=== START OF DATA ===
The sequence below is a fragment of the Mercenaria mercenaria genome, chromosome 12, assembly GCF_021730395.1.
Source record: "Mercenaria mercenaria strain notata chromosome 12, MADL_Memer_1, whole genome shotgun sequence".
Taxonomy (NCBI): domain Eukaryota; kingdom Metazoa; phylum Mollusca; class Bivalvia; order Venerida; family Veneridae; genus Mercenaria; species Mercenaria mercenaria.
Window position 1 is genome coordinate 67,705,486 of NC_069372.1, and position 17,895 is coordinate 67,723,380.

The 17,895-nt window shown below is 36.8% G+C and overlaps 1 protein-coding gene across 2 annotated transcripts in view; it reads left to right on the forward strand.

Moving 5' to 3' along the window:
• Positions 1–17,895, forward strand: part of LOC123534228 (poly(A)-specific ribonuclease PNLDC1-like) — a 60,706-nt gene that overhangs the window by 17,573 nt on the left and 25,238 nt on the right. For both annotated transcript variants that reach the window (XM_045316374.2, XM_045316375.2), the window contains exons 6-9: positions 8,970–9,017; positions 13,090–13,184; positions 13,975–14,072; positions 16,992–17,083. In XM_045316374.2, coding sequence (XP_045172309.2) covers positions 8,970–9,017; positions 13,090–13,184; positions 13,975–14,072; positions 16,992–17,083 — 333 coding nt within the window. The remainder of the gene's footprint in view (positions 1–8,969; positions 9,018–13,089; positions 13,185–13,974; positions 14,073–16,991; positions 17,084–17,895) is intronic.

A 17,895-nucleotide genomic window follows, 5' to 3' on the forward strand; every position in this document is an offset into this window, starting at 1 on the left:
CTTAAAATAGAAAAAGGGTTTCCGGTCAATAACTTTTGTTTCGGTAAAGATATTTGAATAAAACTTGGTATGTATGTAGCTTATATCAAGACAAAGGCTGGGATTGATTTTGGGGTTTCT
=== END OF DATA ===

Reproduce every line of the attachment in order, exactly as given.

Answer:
The sequence below is a fragment of the Mercenaria mercenaria genome, chromosome 12, assembly GCF_021730395.1.
Source record: "Mercenaria mercenaria strain notata chromosome 12, MADL_Memer_1, whole genome shotgun sequence".
Taxonomy (NCBI): domain Eukaryota; kingdom Metazoa; phylum Mollusca; class Bivalvia; order Venerida; family Veneridae; genus Mercenaria; species Mercenaria mercenaria.
Window position 1 is genome coordinate 67,705,486 of NC_069372.1, and position 17,895 is coordinate 67,723,380.

The 17,895-nt window shown below is 36.8% G+C and overlaps 1 protein-coding gene across 2 annotated transcripts in view; it reads left to right on the forward strand.

Moving 5' to 3' along the window:
• Positions 1–17,895, forward strand: part of LOC123534228 (poly(A)-specific ribonuclease PNLDC1-like) — a 60,706-nt gene that overhangs the window by 17,573 nt on the left and 25,238 nt on the right. For both annotated transcript variants that reach the window (XM_045316374.2, XM_045316375.2), the window contains exons 6-9: positions 8,970–9,017; positions 13,090–13,184; positions 13,975–14,072; positions 16,992–17,083. In XM_045316374.2, coding sequence (XP_045172309.2) covers positions 8,970–9,017; positions 13,090–13,184; positions 13,975–14,072; positions 16,992–17,083 — 333 coding nt within the window. The remainder of the gene's footprint in view (positions 1–8,969; positions 9,018–13,089; positions 13,185–13,974; positions 14,073–16,991; positions 17,084–17,895) is intronic.

A 17,895-nucleotide genomic window follows, 5' to 3' on the forward strand; every position in this document is an offset into this window, starting at 1 on the left:
CTTAAAATAGAAAAAGGGTTTCCGGTCAATAACTTTTGTTTCGGTAAAGATATTTGAATAAAACTTGGTATGTATGTAGCTTATATCAAGACAAAGGCTGGGATTGATTTTGGGGTTTCT